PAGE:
Mario Lemieux with over 1,700 career NHL points is one of greatest players of all time. However, he has played with some really terrible players. There is a list of over 600 players that have played for the Pittsburgh Penguins and as with any other team a lot of them were not all that good. This list will focus on those awful players that were either high draft picks, were part of big trades but never amounted to anything and those that did not deserve a chance because they were just that horrible.
During Lemieux’s time with the Pittsburgh Penguins from 1984-1997 and 2000-2006 the team went from being a team that was rebuilding in the mid-80s to one that was a Stanley Cup contender in the 90s to one that was rebuilding once again during the early 2000s. There were a lot of mediocre players that played for the Penguins during the first rebuild but no one from that era made this list because I believe they were too obscure and not worth mentioning. There are a couple of players from the Penguins glory years that are on this list but most of the players I included are from the second rebuild.
Researching for this article made me realize that most of Lemieux’s career with the Penguins was quite awful (from the team's standpoint) and only for a few years during the 1990s did he experience team success. The Penguins did win two Stanley Cups in 1991 and 1992 and were relatively successful for the rest of the decade. However, during the 2000s Lemieux only made the playoffs once in 2000-2001 before the second rebuild took place.
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15 Shane Endicott
Endicott’s ascent to the NHL is a bit of a mystery. Despite being drafted 52nd overall in 2000 after averaging less than a point per game during his junior career with the Seattle Seattle Thunderbirds, Endicott debuted with the big club for the 2000-01 season. However, he only lasted four games and in his entire NHL career he only played a grand total of 45 games and managed only 3 points. His NHL career ended after the 2005-06 season and hockey career ended in 2009-10.
14 Steve McKenna
McKenna is on this list because during his time with the Penguins and during his entire NHL career he was a total goon and did not contribute much to the teams he played for. His first tenure with the Penguins was the 2000-01 season and he actually managed somehow not to record a single point in the 34 games he played in while accumulating 100 minutes in penalties. He played two more seasons with the Penguins later in the 2000s and scored only 11 goals in 124 games.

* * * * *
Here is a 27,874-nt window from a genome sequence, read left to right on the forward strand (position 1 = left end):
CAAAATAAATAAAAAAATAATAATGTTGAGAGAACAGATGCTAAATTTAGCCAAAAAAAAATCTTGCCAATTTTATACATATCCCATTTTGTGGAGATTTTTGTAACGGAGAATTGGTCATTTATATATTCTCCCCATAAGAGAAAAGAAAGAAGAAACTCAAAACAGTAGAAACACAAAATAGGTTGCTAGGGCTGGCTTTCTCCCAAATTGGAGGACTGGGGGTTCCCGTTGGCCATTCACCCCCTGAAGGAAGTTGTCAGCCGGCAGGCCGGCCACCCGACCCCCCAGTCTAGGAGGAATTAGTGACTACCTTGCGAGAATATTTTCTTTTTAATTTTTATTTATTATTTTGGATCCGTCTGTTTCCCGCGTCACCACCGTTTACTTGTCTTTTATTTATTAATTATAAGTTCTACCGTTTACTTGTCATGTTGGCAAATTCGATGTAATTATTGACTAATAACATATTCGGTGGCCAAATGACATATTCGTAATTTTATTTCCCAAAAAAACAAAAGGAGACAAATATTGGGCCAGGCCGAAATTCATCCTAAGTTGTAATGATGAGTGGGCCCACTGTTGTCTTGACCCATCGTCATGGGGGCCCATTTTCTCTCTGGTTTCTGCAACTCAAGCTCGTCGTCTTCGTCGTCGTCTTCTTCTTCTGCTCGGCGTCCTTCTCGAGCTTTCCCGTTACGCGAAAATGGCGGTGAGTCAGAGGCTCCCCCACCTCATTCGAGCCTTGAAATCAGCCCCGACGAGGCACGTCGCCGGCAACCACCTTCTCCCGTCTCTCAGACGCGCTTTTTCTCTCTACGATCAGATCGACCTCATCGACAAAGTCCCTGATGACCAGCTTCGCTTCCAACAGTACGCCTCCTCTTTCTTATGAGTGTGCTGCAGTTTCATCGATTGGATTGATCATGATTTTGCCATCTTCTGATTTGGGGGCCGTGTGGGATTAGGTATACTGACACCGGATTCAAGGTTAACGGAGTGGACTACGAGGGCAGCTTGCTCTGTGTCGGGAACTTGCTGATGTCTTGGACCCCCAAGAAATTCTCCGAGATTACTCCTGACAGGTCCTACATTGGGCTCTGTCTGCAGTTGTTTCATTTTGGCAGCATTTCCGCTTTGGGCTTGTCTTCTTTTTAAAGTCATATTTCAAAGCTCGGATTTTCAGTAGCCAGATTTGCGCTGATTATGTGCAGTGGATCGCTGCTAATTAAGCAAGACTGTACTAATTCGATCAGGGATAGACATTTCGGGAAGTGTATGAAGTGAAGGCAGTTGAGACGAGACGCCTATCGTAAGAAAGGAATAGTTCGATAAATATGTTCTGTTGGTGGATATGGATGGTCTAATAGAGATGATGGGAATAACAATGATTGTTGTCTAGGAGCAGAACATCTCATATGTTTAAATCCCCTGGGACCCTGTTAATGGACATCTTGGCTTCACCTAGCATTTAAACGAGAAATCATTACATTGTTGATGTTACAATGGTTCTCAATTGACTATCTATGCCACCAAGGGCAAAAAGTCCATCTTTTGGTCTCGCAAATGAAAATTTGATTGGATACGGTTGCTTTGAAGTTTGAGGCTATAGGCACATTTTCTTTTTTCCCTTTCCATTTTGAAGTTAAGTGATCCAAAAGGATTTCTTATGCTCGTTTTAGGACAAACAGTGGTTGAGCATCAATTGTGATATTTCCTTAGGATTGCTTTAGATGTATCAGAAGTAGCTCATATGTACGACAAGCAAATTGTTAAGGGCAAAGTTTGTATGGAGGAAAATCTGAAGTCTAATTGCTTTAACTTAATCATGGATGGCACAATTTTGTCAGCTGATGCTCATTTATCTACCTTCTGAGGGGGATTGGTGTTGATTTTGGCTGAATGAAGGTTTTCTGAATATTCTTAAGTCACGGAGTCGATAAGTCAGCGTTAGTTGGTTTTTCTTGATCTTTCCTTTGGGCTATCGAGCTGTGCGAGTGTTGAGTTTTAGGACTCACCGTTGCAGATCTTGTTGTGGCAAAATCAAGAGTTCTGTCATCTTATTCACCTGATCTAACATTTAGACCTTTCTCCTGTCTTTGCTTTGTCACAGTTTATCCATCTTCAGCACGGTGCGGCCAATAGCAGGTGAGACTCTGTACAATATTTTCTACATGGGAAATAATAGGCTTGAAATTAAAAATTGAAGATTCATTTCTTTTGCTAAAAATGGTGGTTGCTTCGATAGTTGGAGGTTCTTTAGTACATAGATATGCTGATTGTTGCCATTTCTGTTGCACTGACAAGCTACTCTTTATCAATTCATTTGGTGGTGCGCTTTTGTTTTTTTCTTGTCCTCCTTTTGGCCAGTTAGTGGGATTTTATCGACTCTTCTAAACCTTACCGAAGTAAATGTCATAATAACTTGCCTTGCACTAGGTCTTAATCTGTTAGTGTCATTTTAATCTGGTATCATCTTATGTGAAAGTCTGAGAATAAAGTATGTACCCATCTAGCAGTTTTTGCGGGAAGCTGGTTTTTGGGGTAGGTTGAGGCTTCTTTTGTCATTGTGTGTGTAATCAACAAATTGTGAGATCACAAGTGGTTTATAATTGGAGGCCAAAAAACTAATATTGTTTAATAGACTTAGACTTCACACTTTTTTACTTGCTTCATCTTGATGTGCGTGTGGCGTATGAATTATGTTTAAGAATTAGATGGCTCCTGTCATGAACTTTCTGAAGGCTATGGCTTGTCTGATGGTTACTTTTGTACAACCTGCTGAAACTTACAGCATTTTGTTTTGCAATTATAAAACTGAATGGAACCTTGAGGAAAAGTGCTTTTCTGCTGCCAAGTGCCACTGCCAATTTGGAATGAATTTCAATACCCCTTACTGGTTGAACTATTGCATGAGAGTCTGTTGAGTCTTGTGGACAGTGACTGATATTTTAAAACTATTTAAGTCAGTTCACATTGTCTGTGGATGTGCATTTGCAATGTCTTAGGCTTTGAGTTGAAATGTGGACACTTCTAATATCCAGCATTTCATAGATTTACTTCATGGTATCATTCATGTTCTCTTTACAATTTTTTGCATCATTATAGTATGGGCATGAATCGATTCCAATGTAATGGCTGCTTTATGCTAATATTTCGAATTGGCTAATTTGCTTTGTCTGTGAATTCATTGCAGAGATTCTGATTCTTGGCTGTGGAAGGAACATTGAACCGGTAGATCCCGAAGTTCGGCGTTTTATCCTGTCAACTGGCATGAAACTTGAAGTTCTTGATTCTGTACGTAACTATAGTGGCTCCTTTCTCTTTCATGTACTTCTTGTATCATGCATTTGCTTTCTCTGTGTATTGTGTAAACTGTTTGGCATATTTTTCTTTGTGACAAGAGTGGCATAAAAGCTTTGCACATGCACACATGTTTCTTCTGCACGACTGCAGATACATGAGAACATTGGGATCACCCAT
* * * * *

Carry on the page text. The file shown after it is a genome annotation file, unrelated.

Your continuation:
13 Konstantin Koltsov
Koltsov is the first draft pick that is on the list. He was picked 18th overall in the 1999 NHL Entry Draft and he was a bust. He played 144 games for the Penguins and only managed 12 goals. Unlike most of the players on this list he continues to play hockey in the KHL despite posting very modest numbers. His best season in the KHL was 2013-14 when he scored 11 goals playing for the Atlant Moscow Oblast.
12 Milan Kraft
Another bust of a draft pick by the Pittsburgh Penguins, Kraft was selected 23rd overall in the 1998 NHL Entry Draft. He managed only 82 points in 207 games for the Penguins and his best year was his last in the NHL, the 2003-04 season when he scored 19 goals and 40 points. Kraft is on this list because despite the hype of being a first round pick and having one decent NHL season, he has been unable to find employment with another NHL team and has played in various Czech leagues until he stopped his hockey career in 2013.
11 Landon Wilson
Wilson is on this list because I remember him as a highly touted Toronto Maple Leaf prospect that just did not pan out. In 12 seasons in the NHL he never played more than 70 games in which he did for the Phoenix Coyotes during the 2000-01 season. He was a journeyman player and played for a total of five teams in his career and scored five goals in his 19 games as a Penguin. His hockey career ended in 2010 with a total of 53 goals in the NHL.
10 Kent Manderville
The second Maple Leaf on this list, Leafs fans may remember Manderville during the Leafs playoff run of the early 1990s but the bottom line is that he was a borderline NHL player. His 104 points in 646 games are a testament to that and how he managed to play so many games in the NHL is beyond me. He was a fan favorite as a Leaf for his good work ethic so I guess that made him survive in the league for as long as he did. Manderville managed only 3 goals and 8 points in his two seasons with the Penguins in the early 2000s.
9 Nolan Baumgartner